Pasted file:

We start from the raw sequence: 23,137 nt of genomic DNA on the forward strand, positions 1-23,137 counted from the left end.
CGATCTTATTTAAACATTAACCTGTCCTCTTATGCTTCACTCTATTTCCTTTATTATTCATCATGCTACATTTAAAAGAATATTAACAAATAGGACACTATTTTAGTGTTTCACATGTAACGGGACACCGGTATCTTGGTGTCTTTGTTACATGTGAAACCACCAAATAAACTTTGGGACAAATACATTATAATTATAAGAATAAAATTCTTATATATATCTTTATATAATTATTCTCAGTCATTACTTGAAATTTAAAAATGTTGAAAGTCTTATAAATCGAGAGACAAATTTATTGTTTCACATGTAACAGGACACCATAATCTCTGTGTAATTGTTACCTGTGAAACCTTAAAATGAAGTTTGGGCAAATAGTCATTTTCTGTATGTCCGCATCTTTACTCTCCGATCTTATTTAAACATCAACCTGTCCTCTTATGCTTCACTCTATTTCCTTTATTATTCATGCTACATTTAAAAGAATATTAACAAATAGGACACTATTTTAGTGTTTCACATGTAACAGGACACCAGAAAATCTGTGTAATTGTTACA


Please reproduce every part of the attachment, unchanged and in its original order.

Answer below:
We start from the raw sequence: 23,137 nt of genomic DNA on the forward strand, positions 1-23,137 counted from the left end.
CGATCTTATTTAAACATTAACCTGTCCTCTTATGCTTCACTCTATTTCCTTTATTATTCATCATGCTACATTTAAAAGAATATTAACAAATAGGACACTATTTTAGTGTTTCACATGTAACGGGACACCGGTATCTTGGTGTCTTTGTTACATGTGAAACCACCAAATAAACTTTGGGACAAATACATTATAATTATAAGAATAAAATTCTTATATATATCTTTATATAATTATTCTCAGTCATTACTTGAAATTTAAAAATGTTGAAAGTCTTATAAATCGAGAGACAAATTTATTGTTTCACATGTAACAGGACACCATAATCTCTGTGTAATTGTTACCTGTGAAACCTTAAAATGAAGTTTGGGCAAATAGTCATTTTCTGTATGTCCGCATCTTTACTCTCCGATCTTATTTAAACATCAACCTGTCCTCTTATGCTTCACTCTATTTCCTTTATTATTCATGCTACATTTAAAAGAATATTAACAAATAGGACACTATTTTAGTGTTTCACATGTAACAGGACACCAGAAAATCTGTGTAATTGTTACA